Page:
This morning I had the opportunity to go visit my old stomping grounds of Lincoln Elementary. My goal was to check in with teachers to see how things are going and see how I could support them.  My first stop was Gracie Johnston's 5th grade class.  Gracie attended my trainings this summer and when I walked in the room, she excitedly told me about how she had just shared a Google Doc with her students.  She also showed me a great Google Presentation A-Z Science Book her students had created.  We looked a little at how she can use the comment tools to help her student's edit their writing. Her students are practicing their keyboarding and composing skills by reading and writing about current events using Google Docs. Very exciting!  Kylie, one of Gracie's students (and her daughter) was busy creating on the computer while waiting for class to start.  She had found the app "Floor Planner" in Google Drive (under Create - Connect More Apps).  Kylie had created a whole estate with each room planned out with furniture, carpets, etc.  She had cars in the driveway and a forest to play in.  Amazing creativity and skill.  What a great tool that could be used to explain the scene in a story or plan and measure materials in math.  (Or just practice creativity and problem solving while having fun.)

Thanks Kylie for teaching me something new!
Thanks Kylie for teaching me something new! I also visited with Susan Kruckenberg.  She mentioned that the students were learning about Magnets and Electricity in Science.  I shared with her how I am learning about electrical circuits and computer coding.  We cooked up a plan for me to come in and share my Makey Makey with her students and talk about conductivity.  I can't wait!

In the Library, Rocio Bradley excitedly told me how she is connecting Common Core activities with Technology in the lab and library.  This is a new position for her so she is learning lots.  She was tying different media together to help students have a purpose with their keyboarding and composing on the computer skills.

After school got going, I enjoyed popping into several classes to see their morning routines.  Tammy Moehl's Class sang a great song about Causes and Effects to the tune of the Adams family and Liz Johnson's 3rd graders showed me their problem solving skills as they worked on their morning starting activities using Unifix cubes for manipulatives.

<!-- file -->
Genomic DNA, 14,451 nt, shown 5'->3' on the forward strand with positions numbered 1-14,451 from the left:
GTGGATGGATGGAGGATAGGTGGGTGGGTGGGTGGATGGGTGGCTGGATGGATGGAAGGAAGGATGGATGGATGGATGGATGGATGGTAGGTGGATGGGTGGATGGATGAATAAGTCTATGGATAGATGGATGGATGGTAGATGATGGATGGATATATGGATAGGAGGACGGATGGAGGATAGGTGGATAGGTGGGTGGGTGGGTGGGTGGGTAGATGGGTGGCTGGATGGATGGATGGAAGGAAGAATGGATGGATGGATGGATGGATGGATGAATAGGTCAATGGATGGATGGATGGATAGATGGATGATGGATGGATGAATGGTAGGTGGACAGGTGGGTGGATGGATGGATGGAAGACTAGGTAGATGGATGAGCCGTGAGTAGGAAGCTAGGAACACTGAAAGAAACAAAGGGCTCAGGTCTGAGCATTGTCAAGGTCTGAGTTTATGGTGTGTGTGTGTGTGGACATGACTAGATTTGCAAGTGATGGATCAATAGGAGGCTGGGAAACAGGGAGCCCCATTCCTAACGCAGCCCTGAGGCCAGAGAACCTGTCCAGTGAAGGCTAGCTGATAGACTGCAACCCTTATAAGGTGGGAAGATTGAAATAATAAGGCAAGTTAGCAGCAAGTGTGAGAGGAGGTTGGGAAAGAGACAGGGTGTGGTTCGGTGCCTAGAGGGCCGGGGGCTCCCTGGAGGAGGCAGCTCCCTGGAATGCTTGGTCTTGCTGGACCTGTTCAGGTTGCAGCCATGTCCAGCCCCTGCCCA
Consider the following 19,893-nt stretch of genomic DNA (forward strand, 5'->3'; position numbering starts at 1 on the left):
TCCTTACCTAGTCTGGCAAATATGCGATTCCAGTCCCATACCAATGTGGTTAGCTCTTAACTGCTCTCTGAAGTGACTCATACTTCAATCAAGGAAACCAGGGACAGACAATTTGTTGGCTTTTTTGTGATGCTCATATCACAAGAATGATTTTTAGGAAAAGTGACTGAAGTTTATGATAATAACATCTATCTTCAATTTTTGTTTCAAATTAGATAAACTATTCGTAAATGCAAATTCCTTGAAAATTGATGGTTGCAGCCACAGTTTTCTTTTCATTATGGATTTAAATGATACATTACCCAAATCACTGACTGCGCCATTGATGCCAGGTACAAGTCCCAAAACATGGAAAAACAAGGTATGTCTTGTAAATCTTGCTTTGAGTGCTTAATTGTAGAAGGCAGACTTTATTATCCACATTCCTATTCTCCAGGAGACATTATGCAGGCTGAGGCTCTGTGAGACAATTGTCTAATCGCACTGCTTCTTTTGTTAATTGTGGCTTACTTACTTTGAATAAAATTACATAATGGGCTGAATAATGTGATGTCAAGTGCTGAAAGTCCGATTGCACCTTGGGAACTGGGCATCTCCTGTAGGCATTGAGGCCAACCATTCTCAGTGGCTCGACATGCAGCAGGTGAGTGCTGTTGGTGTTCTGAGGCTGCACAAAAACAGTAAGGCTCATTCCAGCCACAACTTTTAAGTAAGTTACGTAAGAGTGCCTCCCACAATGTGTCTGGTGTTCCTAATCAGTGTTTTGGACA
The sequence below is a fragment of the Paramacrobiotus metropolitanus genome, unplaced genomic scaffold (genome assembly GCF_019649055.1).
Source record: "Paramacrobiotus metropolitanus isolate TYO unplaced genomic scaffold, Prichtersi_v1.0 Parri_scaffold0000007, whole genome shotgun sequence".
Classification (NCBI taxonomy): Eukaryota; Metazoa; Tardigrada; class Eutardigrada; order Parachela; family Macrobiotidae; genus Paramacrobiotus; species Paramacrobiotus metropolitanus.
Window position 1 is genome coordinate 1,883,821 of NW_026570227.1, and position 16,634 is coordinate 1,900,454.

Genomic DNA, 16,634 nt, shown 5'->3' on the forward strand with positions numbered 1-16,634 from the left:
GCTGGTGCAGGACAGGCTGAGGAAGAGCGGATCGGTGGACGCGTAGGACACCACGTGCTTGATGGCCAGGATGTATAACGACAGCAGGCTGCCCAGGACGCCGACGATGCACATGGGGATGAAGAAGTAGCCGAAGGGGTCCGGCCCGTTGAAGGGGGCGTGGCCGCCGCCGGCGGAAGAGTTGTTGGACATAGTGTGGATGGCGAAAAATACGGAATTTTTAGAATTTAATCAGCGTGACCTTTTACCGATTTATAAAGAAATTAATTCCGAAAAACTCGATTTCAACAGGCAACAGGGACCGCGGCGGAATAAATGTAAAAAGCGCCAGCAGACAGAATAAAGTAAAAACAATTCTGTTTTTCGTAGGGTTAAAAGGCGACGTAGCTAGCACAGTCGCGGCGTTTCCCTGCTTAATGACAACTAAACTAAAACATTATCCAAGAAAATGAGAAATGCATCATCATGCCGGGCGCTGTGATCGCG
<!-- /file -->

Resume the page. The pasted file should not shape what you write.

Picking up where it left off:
I always come away from visits with teachers and students energized and full of ideas.  Thanks Lincoln for a great visit.  Looking forward to my next visit and exploring electrical circuits and computer science with Mrs. Kruckenberg's class. Pin It Now!

09-23-14 Getting Geeky: Join Us For Geeky Teachers Club Oct. 1

Today I created a drum set with a potted plant, some Scratch code and a Makey Makey.  As I worked through the process, I felt like I was learning a whole other language and indeed I was.  I was learning to code.  I have to say, when I look at circuit boards, resistors, diodes, etc.,  I feel way out of my league of nerdiness. But let me turn my potted plant into a drum set and you have me hooked.

We have several teachers who are very excited about the power of teaching coding, and physical computing to students.  Not only do students who know how to code have great career opportunities in their future, but it also helps them to understand algebraic concepts, sequencing, logic, problem solving and to develop their creativity.

I decided that this is the year that I am going to get beyond my fear of coding, circuits and such and learn how to use these tools so that I can help champion these ideas in our district.  I have purchased an Arduino Kit, a Makey Makey and am going through tutorials for Scratch on  For most of us, this is a very foreign world.  But we are teachers, we love learning and trying new things.

With this in mind, I have scheduled a time for teachers wanting to learn more about coding and physical computing to come together about once a month to play and learn together.  Fortunately, we have some really knowledgeable people in this field right here in our district who are excited about sharing their knowledge with us.  But for the most part, we are all newbies at this and we will be learning together.

I hope that you will take on this challenge and join us in learning at our Geeky Teachers Club: Coding in the Classroom.  Our first session will be at the District Office Tech Lab on Wednesday, October 1.  The lab will be open from 3:00 - 5:00 with the idea that the first hour is more suitable schedule wise for secondary teachers and the second hour are more suitable for elementary teachers but please feel free to come to whichever session fits your needs most.  I plan to bring my potted plant and play the drums.  You can play too.  These sessions and the content are appropriate for all grade levels.  Kindergarteners can learn to code!

I plan to share my progress in this blog throughout the year, so stay tuned and watch as I learn and I hope that you will jump in and learn with me. Plan to come have some geeky fun at our first Geeky Teachers Club next week.

Upcoming Professional Development Opportunities

Registration is now open! 

October 25, 21014
9:00 am - 4:00 pm
Mount Vernon High School
Find out more here... 

Next Google Hangout: Google Forms : 9/22/14 Archive
Google Forms Sandbox Sessions: 9/29/14 LaVenture or 10/02/14 DO Tech Lab
Geeky Teachers Club: 10/1/14
Going Google (Secondary): 10/10/14
EdCamp Mount Vernon : 10/25/14 Pin It Now!

Wednesday, September 17, 2014

09-17-14 Dropping in for Inspiration